Introduction to Cathodic Protection Design
In Introduction to Cathodic Protection Design , you'll learn ...
- How to determine which type of cathodic protection system to use for a particular application
- Eight steps when designing galvanic cathodic protection systems
- How to measure soil resistivity
- How to perform current requirement testing
The first use of a cathodic protection system dates back to 1825 when Sir Humphry Davy used malleable iron in a series of experiments to protect the copper clad ships of the Royal Navy. The iron served as a sacrificial anode, thus protecting the copper cladding from deterioration.
Since that time, cathodic protection has remained the most effective method in controlling corrosion and is commonly used on many types of structures, such as pipelines, underground storage tanks, locks, and ship hulls. It reduces corrosion by minimizing the difference in potential between anode and cathode. This is achieved by applying a current to the structure to be protected from some outside source.
This course introduces the engineer to the principles of both sacrificial and impressed current anode systems. The merits of each type are described and the process for designing each type of system is covered. Example problems are provided which demonstrate how to design an anode system to solve "real world" corrosion problems.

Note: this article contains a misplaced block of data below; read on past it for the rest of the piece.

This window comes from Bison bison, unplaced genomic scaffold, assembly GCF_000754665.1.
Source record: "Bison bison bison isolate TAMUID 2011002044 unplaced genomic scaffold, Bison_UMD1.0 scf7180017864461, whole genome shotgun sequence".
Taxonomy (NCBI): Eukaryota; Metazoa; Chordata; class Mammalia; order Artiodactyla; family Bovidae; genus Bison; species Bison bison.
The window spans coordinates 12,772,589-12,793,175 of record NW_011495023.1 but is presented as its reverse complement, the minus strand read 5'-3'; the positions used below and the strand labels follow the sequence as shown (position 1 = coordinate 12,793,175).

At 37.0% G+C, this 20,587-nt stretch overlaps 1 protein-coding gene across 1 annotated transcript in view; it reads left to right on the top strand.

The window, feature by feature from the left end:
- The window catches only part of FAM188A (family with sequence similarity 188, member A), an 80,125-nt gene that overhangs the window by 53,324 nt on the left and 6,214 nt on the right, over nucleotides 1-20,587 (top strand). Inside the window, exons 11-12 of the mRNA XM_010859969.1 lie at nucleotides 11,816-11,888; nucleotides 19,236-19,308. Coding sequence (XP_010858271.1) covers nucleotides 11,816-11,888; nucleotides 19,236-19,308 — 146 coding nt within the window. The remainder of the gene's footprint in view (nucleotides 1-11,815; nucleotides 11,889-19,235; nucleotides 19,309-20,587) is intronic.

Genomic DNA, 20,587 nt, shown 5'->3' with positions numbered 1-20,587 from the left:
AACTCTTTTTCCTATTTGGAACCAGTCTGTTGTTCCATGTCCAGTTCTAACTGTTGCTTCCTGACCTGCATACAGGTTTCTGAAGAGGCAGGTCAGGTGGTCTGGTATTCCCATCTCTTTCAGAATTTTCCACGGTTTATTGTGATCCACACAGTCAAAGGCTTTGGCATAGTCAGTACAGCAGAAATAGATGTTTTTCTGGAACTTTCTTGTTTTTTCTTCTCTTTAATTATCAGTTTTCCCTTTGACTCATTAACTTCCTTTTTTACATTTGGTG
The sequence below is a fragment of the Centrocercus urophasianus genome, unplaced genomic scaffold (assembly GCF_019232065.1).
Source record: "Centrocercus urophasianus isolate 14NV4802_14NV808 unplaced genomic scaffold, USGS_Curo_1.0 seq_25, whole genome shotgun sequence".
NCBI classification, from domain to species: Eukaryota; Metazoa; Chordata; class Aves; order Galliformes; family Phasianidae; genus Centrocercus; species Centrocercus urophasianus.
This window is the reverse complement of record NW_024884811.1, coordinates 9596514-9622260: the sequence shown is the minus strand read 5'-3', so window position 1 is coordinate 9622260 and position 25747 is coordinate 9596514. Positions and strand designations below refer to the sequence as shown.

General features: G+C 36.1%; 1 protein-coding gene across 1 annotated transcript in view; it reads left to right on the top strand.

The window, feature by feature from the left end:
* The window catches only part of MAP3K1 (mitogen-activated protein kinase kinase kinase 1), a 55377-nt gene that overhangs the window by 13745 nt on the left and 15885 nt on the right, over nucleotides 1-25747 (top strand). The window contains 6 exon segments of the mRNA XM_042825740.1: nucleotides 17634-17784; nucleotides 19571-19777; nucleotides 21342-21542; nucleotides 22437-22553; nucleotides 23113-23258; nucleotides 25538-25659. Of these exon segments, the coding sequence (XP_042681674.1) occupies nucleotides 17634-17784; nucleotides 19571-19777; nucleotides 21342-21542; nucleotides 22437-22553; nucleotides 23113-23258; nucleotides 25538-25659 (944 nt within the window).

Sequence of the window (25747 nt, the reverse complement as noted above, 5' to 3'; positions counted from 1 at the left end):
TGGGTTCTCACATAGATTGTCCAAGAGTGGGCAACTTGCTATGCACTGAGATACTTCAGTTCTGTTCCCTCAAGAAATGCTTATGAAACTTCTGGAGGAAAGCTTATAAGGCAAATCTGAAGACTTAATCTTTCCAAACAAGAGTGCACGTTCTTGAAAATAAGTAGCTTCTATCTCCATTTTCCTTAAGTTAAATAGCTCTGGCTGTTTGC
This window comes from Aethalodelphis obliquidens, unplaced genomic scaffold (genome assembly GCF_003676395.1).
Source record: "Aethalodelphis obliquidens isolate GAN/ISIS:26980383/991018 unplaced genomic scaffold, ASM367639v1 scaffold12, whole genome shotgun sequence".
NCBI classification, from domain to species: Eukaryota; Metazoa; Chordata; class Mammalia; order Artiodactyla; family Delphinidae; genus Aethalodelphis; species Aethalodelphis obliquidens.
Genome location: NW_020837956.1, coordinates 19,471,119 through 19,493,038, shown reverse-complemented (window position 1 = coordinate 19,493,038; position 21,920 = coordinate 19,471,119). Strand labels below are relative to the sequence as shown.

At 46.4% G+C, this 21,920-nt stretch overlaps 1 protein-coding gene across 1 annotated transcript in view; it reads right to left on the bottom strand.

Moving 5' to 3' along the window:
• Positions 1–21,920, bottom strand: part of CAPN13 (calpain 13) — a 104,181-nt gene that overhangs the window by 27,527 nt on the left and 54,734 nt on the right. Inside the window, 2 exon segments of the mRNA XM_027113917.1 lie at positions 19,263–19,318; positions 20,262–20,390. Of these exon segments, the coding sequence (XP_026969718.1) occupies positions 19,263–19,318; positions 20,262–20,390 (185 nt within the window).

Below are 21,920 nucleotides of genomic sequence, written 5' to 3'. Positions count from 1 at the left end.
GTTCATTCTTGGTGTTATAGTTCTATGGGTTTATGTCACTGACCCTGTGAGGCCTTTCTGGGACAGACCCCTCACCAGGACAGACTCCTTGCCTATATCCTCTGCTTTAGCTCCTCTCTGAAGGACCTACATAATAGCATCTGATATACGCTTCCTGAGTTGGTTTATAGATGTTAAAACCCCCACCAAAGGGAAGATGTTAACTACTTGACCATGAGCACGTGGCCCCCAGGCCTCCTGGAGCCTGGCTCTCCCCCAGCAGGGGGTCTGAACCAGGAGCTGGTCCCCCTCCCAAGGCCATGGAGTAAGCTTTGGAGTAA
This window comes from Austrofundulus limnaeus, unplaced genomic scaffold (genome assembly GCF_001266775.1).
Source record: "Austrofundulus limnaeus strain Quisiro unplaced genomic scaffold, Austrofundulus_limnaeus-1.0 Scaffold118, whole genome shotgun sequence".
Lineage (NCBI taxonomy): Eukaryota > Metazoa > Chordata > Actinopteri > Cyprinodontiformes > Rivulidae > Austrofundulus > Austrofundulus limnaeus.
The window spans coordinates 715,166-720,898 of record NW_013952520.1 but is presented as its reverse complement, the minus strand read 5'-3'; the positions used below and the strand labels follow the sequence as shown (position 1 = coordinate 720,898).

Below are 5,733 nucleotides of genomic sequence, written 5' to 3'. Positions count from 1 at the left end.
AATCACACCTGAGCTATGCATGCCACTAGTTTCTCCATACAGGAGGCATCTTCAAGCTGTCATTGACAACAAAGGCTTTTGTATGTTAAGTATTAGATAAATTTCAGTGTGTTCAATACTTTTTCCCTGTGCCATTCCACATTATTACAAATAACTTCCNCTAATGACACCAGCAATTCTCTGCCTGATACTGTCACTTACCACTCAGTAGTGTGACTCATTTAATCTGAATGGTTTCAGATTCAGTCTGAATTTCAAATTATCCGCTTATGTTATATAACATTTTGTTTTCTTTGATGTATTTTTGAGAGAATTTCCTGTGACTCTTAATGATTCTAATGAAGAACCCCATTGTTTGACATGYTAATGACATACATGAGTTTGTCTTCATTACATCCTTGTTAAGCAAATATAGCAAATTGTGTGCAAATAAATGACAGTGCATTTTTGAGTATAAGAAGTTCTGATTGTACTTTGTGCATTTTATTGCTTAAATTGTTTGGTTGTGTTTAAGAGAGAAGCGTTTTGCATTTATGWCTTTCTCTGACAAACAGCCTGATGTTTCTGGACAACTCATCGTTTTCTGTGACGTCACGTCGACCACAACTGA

Specific Knowledge or Skill Obtained
This course teaches the following specific knowledge and skills:
- Define the Types of Cathodic Protection Systems
- Gathering Required Data to Determine Which System to Use
- Design of Galvanic Systems
- Design of Impressed Current Systems
Certificate of Completion
You will be able to immediately print a certificate of completion after passing a multiple-choice quiz consisting of 20 questions. PDH credits are not awarded until the course is completed and quiz is passed.
|This course is applicable to professional engineers in:|
|Alabama (P.E.)||Alaska (P.E.)||Arkansas (P.E.)|
|Delaware (P.E.)||Florida (P.E. Area of Practice)||Georgia (P.E.)|
|Idaho (P.E.)||Illinois (P.E.)||Illinois (S.E.)|
|Indiana (P.E.)||Iowa (P.E.)||Kansas (P.E.)|
|Kentucky (P.E.)||Louisiana (P.E.)||Maine (P.E.)|
|Maryland (P.E.)||Michigan (P.E.)||Minnesota (P.E.)|
|Mississippi (P.E.)||Missouri (P.E.)||Montana (P.E.)|
|Nebraska (P.E.)||Nevada (P.E.)||New Hampshire (P.E.)|
|New Jersey (P.E.)||New Mexico (P.E.)||New York (P.E.)|
|North Carolina (P.E.)||North Dakota (P.E.)||Ohio (P.E. Self-Paced)|
|Oklahoma (P.E.)||Oregon (P.E.)||Pennsylvania (P.E.)|
|South Carolina (P.E.)||South Dakota (P.E.)||Tennessee (P.E.)|
|Texas (P.E.)||Utah (P.E.)||Vermont (P.E.)|
|Virginia (P.E.)||West Virginia (P.E.)||Wisconsin (P.E.)|